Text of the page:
Reaching political and social stability in the WB6 region through unlocking higher economic growth
Fostering reforms that would increase economic freedoms in the area of Property Rights and Business Regulation would substantially boost economic growth. If implemented, these reforms would make WB6 countries more affluent and stable in 2025, with their GDP per capita surpassing the threshold of 40% of the EU average, and 50% of the New Member States, making them more prepared for the EU accession.
How would WB6 economies (Serbia, Montenegro, Macedonia, Albania, Bosnia and Herzegovina and Kosovo) look like in 2025? This is a very important question since it openly questions the economic capacities of the WB6 countries to join the EU. There are several reasons why the level of economic development of the WB6 countries is important:
1) Countries that aspire to EU accession must have a ''functioning market economy'', according to the Copenhagen criteria, in order to be able to be a part of the single market.
2) A growing and prosperous economy would alleviate many current internal social and political tension within WB6 societies, providing more opportunities for their citizens. This would lead to the greater political stabilization of the entire region and lower ethnic and national tensions.
3) WB6, as a region with a vibrant economy, would be more attractive in political terms for the EU than as a region with low income and prevailing poverty. Voters in many EU countries are not too keen on new EU members whose citizens would potentially emigrate in high numbers to their countries, as the populist surge in some of the EU countries (the UK, Slovakia, Hungary etc.) show.
The most optimistic scenario for the WB6 economies show that, although the region will continue to grow, in 2025 it would still be substantially below the EU level when GDP PPP per capita is considered. The WB6 countries will on average have a GDP per capita of just 17 200 international USD, which would be lower than even the current level of Bulgaria, the least prosperous EU country, whose GDP stood at 19 800 international USD in 2017.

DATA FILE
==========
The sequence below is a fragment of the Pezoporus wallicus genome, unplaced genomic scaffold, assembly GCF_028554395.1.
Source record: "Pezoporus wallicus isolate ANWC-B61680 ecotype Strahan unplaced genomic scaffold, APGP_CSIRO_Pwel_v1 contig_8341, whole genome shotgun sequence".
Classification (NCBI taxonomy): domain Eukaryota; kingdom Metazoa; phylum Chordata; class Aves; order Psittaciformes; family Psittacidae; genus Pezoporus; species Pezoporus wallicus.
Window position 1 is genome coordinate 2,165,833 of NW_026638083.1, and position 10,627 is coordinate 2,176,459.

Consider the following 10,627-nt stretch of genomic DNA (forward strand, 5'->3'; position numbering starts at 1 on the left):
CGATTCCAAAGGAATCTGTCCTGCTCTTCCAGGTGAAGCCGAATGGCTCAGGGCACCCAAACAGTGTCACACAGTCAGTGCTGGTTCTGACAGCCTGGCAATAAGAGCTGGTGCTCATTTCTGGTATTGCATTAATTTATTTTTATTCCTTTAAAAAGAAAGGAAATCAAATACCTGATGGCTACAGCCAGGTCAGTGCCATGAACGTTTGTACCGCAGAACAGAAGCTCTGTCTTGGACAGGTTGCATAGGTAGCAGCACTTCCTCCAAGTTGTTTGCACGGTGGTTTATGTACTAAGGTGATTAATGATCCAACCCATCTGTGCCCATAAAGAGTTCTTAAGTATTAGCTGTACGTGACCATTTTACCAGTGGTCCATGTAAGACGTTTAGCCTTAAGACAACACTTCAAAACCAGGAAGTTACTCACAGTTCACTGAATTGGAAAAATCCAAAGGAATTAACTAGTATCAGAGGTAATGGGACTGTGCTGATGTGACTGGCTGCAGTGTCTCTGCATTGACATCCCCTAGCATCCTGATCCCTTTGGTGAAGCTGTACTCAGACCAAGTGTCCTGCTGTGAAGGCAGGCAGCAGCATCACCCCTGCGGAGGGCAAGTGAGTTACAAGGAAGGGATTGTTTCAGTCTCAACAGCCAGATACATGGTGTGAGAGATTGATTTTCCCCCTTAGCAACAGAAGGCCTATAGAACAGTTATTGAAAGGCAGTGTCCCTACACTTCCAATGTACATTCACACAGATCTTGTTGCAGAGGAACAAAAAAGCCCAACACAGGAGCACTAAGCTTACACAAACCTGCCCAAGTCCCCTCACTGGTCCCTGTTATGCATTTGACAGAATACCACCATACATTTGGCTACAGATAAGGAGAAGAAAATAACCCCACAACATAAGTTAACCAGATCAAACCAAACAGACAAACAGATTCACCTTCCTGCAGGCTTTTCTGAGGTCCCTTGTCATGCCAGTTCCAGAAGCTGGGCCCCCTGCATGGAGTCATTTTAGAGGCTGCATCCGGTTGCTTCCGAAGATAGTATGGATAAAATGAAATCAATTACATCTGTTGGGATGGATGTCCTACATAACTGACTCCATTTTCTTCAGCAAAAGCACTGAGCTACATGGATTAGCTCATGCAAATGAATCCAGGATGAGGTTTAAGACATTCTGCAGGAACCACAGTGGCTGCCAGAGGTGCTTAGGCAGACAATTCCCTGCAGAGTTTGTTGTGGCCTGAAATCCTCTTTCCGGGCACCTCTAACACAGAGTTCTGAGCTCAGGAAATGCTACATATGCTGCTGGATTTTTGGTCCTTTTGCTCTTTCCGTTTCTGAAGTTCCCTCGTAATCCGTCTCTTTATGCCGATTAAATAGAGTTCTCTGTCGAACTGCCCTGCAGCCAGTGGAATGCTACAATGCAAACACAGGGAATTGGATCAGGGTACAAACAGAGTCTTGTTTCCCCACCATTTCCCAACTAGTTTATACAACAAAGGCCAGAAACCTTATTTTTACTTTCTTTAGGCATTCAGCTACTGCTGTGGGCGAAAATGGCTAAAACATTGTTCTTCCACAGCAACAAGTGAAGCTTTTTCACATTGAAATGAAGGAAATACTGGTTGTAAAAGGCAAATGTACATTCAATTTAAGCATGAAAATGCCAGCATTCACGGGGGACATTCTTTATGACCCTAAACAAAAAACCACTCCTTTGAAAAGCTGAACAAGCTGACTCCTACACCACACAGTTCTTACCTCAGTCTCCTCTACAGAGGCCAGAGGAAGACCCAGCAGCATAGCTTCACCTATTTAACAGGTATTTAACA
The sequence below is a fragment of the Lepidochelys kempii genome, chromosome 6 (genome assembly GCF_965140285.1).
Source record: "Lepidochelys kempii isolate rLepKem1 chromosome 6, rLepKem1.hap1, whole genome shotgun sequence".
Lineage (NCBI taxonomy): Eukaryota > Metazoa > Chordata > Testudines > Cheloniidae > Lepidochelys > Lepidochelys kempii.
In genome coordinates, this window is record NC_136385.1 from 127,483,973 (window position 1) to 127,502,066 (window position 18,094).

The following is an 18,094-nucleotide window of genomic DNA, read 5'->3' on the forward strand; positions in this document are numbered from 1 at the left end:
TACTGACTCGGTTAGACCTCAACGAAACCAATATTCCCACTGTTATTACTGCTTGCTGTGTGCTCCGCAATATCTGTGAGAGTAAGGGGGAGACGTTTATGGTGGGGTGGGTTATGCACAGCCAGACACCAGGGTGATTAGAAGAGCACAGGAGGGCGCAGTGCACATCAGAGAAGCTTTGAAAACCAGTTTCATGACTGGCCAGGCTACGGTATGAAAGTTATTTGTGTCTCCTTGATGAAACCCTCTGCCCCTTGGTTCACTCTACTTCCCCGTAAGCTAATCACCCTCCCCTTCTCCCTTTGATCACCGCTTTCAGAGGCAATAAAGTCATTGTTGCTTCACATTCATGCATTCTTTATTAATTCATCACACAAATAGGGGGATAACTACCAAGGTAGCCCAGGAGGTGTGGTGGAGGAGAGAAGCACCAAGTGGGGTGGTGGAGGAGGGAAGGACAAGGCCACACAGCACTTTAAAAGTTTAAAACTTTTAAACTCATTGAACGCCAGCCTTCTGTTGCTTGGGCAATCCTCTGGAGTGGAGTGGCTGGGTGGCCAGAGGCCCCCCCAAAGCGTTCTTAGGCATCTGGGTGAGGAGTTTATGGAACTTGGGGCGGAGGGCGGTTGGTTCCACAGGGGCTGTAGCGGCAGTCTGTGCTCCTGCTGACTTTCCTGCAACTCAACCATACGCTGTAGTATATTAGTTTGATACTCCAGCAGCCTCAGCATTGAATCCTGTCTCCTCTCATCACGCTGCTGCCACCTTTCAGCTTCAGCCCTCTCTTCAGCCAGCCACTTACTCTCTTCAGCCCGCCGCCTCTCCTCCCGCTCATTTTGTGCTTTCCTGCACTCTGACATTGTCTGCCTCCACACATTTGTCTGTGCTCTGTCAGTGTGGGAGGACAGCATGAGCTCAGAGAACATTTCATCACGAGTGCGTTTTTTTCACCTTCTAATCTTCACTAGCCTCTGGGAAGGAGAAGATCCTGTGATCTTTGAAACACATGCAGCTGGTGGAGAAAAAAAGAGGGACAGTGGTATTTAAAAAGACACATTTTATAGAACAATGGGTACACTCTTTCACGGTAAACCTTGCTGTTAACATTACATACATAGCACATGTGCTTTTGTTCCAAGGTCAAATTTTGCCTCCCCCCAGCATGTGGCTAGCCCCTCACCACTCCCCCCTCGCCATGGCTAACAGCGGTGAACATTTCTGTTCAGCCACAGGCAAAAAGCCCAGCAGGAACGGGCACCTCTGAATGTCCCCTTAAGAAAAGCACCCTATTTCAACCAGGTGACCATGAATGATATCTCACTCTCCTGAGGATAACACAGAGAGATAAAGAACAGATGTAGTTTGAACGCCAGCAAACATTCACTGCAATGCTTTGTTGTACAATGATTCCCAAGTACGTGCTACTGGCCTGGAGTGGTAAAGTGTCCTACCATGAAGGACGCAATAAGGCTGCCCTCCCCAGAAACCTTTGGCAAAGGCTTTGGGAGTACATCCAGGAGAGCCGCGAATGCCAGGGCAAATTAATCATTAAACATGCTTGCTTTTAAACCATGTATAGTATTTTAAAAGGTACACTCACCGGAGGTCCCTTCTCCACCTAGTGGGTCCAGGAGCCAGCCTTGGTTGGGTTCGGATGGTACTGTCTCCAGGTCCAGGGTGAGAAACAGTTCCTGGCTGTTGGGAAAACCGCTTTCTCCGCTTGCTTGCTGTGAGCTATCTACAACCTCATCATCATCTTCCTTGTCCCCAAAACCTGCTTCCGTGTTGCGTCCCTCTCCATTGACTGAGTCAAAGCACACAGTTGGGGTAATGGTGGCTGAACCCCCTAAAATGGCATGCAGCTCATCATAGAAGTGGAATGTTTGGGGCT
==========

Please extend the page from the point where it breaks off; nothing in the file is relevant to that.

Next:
Table 1: GDP PPP per capita of selected countries in 2025, in international 2011 USD
Calculations according to the IMF WEO 2018 data; EU 27: all EU countries minus the UK; EU 11: transition countries that joined the EU in 2004, 2007 and 2013.
 The data for GDP growth until 2023 were taken from the World Economic Outlook database of the International Monetary Fund; for 2023-2025 growth rates are estimated as the average of the previous three years.
Table 2: GDP PPP per capita of selected countries in 2025, in international 2011 USD
Although this WEO data are considered to be among the best macroeconomic forecasts available, they can still be regarded as optimistic. Macroeconomic forecasting is prone to many errors, so economists are often aware that they are more likely to guess more the underlying trends than actual numbers. However, very big errors are often made: for example, the WEO in 2008 did not predict the financial crisis and the recession following it. In several cases in the Balkans, exogenous shocks were also not predicted, such as in 2012 and 2014. Since the economic data from advanced countries currently show performance above the trend (unemployment below the 2008 pre-crisis benchmark, financial markets activities above their 2008 peak etc.) and there has not been a recession for almost a decade, strongly point out to the high probability that future economic trends can be less optimist than currently evaluated. Any recession would strongly hit the WB6 countries due to their close connection to the European core, through financial and trade channels, which would considerably worsen their economic performance. Therefore, the WEO data above should be considered to be on the optimistic side.
The data used show that, if macroeconomic assumptions hold, the WB6 countries will in 2025 still be lagging behind not only the EU as a whole, but also the less developed EU11 countries. In fact, with the projected GDP per capita of just 17 200 2011 USD PPP, the WB6 countries will be below even the development level of these countries when they joined the EU. Only Montenegro and Serbia would be near the EU11 accession year GDP average, while Kosovo, Bosnia and Herzegovina and Albania would be on the level of the worst well off Bulgaria and Romania. This would mean that WB6 economies would even in 2025 struggle with providing enough employment opportunities and a higher standard of living than today. The level of economic convergence with the EU among the WB6 countries with this projected level of growth is not high since they will still be well below 40% of the average EU income (Montenegro being the only exception). Furthermore, the WB6 economies will only reach half of the EU11 income. Therefore, more robust economic growth would be a prerequisite for stabilization of these societies, which would further provide support for their EU accession path.